Looks like I have to practice more to recognize patterns in problems like in E!

For Problem C, if we want to find the lexicographically smallest sequence $$$a_1, a_2, a_3, ..., a_n$$$ what would be the approach?

Anyone has an idea why this one gets TLE https://mirror.codeforces.com/contest/1968/submission/259216131 ? it is exactly the same complexity as the editorial solution.

On problem F i am not convinced with the solution , can anyone provide with a better approach here , because i see the statement that

Observation: any division on more than k>3 segments can be reduced to at most 3 segments.Doesn't hold the biequivalence , that if the segment can be divided into atmost 3 segments then it can be divided into k segmentsThe equivalence is not needed, we simply require that k > 1.

We are only required to show an injection in one direction. I think we can't show bijection here, because it is not always true, that we may divide from $$$3$$$ segments up to $$$k$$$.

Easy observation solution for E. Put two dots at (1,1) and (n,n) One dot at (2,1). and the remaining(n-3) on the first row starting from the third column. The intuition behind this is to get all possible Distances for N >= 4. To get all distance I first choose (1,1) and (n,n) which gives distances 0 and 2*n-2. then put one at (1,2) to get the distance of 1 and 2*n-1. We can get the remaining in pairs if we put them on the first row. for ex- (1,3) will give distance 2 and 2*n. and so on for (1,4), (1,5) ... .

could someone please explain the bfs solution for problem D, also what will be maximum number of steps to reach a cycle in a permutation of length n where we move from a random number x in permutation to permutation[x] 1 indexing similalry moving forward

In a permutation of length n, the

maxnumber of steps to reach a cycle is alwaysn.example :

4 3 1 2Here, whatever starting position you had, you will need to perform 4 moves to end up at the starting position

for 3 2 1 and if you are at 3 you go to p(3) that is 1 and then p(1) that is 3 it took only two steps right

I have a general doubt, on how to build a constructive approach + thinking in problems like

E. I generally find it difficult to find a pattern. So in general what should be my approach while tackling such problems. (Ig having the right intuition at the beginning is very important.) If possible please do suggest me something on this :)(Disclaimer) I haven't solved E since lack of time. I think everyone has it since there is no generalisation in such problems :) What I find helpful for myself is to look into the properties of data structures and operations used in problems. For example, it's clear u can get max Manhattan distance by putting cells into corners. It gives u unique combination and also a range of all possible distances. Than u can see, that putting cells into the lines/diagonals gives u lots of other combinations since u have more unique values in the formula. The hardest part is to notice that u lack some values in the range and how to adjust it. I would say that examples in the problem allow u to reverse engineer the idea of leaving one empty column and putting 2 cells into one.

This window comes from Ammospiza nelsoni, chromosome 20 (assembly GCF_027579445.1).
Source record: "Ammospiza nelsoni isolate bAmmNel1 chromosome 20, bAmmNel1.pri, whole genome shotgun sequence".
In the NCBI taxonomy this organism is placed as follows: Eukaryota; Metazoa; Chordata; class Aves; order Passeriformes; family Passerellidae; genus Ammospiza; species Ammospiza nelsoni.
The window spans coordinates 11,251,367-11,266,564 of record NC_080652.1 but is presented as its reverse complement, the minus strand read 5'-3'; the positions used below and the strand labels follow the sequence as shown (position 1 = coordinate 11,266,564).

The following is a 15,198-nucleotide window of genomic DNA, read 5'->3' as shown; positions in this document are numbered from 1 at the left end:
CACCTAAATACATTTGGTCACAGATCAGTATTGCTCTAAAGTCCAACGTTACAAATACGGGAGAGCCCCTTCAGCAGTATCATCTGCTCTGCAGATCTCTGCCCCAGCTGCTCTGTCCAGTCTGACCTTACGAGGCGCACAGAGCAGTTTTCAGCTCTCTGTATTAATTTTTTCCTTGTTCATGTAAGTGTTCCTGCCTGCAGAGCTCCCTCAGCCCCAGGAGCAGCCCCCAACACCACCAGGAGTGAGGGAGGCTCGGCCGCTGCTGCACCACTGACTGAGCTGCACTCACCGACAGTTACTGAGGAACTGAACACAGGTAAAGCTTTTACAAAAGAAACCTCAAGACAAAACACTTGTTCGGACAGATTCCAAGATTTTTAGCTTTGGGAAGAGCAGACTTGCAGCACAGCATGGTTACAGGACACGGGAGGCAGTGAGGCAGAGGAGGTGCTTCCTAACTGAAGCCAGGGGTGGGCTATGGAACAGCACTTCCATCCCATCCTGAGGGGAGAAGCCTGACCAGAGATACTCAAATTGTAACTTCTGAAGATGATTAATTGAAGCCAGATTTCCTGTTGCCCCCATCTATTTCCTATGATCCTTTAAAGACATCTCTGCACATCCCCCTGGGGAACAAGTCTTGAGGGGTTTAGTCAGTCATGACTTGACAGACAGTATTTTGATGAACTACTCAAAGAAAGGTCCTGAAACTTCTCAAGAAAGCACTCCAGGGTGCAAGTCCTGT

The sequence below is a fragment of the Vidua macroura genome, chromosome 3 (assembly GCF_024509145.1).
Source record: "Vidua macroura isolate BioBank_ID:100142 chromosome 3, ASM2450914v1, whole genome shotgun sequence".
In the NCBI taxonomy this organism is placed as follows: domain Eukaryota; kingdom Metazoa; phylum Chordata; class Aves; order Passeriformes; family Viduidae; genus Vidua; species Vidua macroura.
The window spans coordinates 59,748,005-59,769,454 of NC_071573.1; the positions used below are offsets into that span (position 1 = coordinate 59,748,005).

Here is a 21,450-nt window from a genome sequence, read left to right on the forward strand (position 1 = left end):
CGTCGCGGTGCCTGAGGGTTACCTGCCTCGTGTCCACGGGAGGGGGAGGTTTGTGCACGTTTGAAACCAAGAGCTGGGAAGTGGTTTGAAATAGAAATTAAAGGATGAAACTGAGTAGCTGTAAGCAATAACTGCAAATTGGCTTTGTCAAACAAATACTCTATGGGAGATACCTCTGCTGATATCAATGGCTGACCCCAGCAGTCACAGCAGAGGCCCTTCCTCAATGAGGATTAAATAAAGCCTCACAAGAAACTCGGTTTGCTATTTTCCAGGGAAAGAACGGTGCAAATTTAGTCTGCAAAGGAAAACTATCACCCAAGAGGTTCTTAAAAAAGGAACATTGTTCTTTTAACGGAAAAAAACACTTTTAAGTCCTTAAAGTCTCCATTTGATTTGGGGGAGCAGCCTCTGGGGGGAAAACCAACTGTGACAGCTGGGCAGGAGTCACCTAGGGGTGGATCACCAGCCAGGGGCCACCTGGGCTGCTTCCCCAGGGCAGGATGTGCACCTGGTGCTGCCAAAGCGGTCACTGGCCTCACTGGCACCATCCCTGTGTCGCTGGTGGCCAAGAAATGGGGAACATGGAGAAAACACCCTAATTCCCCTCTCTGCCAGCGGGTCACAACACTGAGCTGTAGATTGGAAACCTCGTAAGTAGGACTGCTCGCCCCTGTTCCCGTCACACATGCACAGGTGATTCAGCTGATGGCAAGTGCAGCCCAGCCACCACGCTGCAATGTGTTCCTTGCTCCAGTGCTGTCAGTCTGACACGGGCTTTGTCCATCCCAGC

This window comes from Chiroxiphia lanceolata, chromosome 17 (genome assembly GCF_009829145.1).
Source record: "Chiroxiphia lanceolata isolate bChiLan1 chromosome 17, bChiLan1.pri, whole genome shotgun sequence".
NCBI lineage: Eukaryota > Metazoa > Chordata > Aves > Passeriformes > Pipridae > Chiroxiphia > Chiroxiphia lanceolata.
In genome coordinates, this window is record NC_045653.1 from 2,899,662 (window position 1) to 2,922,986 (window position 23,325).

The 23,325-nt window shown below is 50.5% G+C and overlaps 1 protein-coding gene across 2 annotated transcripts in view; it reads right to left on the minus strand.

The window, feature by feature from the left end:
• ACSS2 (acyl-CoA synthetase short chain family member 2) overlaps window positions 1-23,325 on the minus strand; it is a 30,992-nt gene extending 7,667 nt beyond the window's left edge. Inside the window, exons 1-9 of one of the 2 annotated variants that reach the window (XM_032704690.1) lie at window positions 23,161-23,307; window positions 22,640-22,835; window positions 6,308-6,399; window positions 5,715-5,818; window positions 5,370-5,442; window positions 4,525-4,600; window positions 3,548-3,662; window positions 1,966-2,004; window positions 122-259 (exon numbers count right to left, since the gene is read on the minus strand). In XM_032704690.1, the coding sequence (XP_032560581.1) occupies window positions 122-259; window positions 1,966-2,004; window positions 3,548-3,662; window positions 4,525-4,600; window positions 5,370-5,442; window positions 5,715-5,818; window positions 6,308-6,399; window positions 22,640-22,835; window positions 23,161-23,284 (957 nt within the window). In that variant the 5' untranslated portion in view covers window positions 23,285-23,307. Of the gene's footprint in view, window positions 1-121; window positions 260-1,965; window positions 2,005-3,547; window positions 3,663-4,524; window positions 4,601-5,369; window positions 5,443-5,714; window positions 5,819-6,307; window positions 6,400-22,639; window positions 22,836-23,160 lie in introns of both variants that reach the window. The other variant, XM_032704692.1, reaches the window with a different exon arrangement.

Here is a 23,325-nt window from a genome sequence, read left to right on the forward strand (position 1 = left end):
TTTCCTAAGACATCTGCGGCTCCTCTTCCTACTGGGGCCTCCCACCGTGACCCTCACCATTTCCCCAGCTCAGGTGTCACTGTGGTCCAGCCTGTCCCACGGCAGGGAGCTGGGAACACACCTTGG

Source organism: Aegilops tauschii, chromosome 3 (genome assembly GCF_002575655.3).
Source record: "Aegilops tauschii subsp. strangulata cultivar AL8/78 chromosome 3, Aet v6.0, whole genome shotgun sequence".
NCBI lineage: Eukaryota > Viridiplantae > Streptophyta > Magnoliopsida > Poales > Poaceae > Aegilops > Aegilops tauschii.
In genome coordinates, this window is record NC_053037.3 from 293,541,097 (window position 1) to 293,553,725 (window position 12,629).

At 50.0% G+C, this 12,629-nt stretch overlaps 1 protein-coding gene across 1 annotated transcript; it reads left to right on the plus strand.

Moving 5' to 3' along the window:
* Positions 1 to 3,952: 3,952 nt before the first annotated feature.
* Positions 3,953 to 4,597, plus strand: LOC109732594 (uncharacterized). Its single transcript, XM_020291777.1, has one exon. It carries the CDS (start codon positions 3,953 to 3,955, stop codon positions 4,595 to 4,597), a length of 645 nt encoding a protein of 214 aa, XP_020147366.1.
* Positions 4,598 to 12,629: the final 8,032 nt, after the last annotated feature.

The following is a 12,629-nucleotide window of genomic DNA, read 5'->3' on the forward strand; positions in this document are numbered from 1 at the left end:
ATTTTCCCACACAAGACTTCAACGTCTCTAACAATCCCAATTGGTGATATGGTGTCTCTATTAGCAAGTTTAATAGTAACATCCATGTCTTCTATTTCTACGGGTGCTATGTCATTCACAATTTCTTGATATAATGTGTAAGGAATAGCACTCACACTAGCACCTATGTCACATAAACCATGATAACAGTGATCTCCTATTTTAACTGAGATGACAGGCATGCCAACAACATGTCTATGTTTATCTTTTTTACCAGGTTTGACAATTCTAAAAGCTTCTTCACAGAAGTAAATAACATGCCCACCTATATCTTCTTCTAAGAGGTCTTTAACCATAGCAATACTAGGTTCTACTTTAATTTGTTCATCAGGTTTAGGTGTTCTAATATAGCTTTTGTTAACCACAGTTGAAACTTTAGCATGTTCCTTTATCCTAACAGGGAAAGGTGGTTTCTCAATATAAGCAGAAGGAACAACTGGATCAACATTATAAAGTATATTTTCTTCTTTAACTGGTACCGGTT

Another example is a task C where solution based on one property of modular arithmetic. Tutorial used one property, I used similar one (a mod b = a b > a), which allowed me to take as ai just xi if condition is satisfied and if not i still took ai as xi only with an adjustment of ai-1 by ai-2 as many times as needed.

problem E as per the tutorial: Interesting fact, that in such way we generate all possible Manhattan distances. Odd distances are generated between cells from the main diagonal and (n−1,n). Even distances are generated between cells from the main diagonal and (n,n)

but I guess if total x manhattan distances exist then we only get x-1 , how to prove we can get max x-1 distances only ?if I am wrong please correct me

SashaT9 Please help !!

ohh I understand, we get all the distances both even and odd except in the case of 2,3.

Could you please explain the idea behind problem E solution? I am not quite sure

First, try to find all possible distances, Try to put all the pieces diagonally, see what distances are covered, and then what happens if you move a piece. What distances are covered now?

There are other ways like placing in the first row and last column, you can try to find these patterns also.

we have only a single clue what distances we can cover, and if all, then how? If not, how do you cover max number of distances?Thanks. Got it :)

In problem F, what is wrong in the following logic: (Here a represents the prefix xor array and mp is mp[xor] = vector)

You need to look for the sum

`a[l - 1]`

, not`0`

.The result of the second call to

`lower_bound()`

may not be dereferenceable.You don't have to check whether $$$y>x$$$ or $$$x\ge l$$$, since these things are automatically true.

Why is O(nlogn) approach exceeding time limit in B question? Normally O(nlogn) works with n<2x10^5 and time limit = 2 sec.

(i tried to write a solution using upper bound 259169919)

You are using

`upper_bound`

incorrectly: the way`set`

is structured isn't linear, thus it will make your command $$$\mathcal{O}(n)$$$.Instead, use the class method built for

`set`

, something like this:`auto x1 = ons.upper_bound(lst);`

`auto x2 = zrs.upper_bound(lst);`

thanks for the help

How else can G1 be solved ?